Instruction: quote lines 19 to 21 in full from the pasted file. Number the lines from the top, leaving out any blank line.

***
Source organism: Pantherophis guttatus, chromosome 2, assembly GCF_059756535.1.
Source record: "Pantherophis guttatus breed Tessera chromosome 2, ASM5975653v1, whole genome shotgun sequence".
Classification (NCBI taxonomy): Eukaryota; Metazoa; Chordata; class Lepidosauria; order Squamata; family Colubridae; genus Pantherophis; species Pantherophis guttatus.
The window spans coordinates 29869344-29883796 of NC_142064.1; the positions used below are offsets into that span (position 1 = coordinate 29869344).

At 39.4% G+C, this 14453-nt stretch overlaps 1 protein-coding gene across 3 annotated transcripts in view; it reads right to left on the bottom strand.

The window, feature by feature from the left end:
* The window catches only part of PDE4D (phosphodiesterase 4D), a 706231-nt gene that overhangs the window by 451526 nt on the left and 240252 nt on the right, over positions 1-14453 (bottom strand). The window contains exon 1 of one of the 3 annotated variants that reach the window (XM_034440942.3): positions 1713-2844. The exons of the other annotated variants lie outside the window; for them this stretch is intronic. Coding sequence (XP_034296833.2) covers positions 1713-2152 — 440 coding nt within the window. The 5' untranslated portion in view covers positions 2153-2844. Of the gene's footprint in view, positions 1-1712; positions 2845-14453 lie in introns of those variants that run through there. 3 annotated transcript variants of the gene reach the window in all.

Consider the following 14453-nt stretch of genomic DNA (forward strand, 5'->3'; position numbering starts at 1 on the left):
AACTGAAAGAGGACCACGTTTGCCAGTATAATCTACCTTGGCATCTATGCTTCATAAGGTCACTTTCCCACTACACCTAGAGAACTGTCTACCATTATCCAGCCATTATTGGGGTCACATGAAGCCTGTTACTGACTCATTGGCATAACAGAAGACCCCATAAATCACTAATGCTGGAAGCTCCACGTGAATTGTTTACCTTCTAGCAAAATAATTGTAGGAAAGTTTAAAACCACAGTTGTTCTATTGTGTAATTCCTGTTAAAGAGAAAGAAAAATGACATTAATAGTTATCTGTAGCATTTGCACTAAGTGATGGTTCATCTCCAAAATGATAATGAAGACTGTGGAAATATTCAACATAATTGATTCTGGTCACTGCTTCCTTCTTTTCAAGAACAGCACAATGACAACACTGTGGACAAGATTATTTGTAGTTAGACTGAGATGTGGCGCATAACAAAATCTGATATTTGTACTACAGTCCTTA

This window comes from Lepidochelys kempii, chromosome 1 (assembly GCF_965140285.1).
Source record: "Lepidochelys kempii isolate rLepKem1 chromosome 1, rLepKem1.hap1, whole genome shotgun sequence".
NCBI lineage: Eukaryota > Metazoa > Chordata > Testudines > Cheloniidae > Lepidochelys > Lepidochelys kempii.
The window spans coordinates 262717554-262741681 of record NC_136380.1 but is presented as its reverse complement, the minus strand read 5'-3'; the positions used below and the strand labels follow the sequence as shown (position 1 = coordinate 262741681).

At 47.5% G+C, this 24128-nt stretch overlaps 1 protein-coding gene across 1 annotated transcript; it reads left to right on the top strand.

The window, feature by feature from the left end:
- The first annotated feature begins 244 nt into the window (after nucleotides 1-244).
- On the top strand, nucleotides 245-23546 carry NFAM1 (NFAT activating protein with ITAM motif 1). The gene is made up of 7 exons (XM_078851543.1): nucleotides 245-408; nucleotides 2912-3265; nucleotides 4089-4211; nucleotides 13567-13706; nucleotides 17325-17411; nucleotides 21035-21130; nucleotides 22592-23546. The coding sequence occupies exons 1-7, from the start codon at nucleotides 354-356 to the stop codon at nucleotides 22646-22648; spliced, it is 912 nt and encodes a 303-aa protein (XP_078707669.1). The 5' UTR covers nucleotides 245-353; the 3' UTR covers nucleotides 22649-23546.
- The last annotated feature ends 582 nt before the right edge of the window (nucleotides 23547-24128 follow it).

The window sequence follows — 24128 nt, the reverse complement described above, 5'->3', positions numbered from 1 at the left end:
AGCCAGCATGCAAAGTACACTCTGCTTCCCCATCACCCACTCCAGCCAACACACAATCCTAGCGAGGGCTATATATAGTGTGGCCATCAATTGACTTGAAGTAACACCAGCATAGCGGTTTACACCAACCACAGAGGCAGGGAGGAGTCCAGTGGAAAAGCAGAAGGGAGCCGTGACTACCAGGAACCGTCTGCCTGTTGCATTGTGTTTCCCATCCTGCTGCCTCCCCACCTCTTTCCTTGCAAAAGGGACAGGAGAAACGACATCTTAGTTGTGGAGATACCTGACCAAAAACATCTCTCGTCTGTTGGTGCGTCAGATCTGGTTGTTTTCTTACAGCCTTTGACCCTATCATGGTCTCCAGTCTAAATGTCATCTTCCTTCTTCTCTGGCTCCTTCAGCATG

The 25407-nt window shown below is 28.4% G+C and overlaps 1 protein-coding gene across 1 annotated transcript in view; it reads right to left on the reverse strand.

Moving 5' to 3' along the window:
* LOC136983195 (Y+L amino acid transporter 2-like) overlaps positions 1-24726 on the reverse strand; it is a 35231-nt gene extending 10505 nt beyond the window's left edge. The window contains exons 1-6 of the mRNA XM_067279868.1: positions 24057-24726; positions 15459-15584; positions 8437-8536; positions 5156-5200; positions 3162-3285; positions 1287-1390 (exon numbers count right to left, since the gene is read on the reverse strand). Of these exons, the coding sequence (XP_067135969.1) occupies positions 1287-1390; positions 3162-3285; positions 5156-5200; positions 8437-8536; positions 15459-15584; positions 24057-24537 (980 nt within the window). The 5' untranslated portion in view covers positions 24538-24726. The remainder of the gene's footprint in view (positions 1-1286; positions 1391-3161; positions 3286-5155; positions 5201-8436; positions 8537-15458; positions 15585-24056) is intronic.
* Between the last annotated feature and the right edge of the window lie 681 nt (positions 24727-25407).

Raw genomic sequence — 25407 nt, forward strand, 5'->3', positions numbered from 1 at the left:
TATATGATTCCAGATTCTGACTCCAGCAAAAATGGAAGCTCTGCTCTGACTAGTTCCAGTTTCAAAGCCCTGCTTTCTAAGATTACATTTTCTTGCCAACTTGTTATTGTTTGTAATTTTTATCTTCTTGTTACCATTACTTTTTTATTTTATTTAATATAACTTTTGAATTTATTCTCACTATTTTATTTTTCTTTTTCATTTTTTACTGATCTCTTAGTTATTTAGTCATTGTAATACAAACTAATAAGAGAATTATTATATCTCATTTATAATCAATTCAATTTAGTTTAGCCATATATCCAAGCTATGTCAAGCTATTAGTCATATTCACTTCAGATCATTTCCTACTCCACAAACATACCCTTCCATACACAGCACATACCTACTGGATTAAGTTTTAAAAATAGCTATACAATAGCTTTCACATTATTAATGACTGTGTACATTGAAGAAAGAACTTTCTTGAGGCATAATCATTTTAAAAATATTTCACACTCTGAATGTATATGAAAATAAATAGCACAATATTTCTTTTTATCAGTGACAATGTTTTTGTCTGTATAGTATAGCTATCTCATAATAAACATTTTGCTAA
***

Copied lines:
The window sequence follows — 24128 nt, the reverse complement described above, 5'->3', positions numbered from 1 at the left end:
AGCCAGCATGCAAAGTACACTCTGCTTCCCCATCACCCACTCCAGCCAACACACAATCCTAGCGAGGGCTATATATAGTGTGGCCATCAATTGACTTGAAGTAACACCAGCATAGCGGTTTACACCAACCACAGAGGCAGGGAGGAGTCCAGTGGAAAAGCAGAAGGGAGCCGTGACTACCAGGAACCGTCTGCCTGTTGCATTGTGTTTCCCATCCTGCTGCCTCCCCACCTCTTTCCTTGCAAAAGGGACAGGAGAAACGACATCTTAGTTGTGGAGATACCTGACCAAAAACATCTCTCGTCTGTTGGTGCGTCAGATCTGGTTGTTTTCTTACAGCCTTTGACCCTATCATGGTCTCCAGTCTAAATGTCATCTTCCTTCTTCTCTGGCTCCTTCAGCATG

The 25407-nt window shown below is 28.4% G+C and overlaps 1 protein-coding gene across 1 annotated transcript in view; it reads right to left on the reverse strand.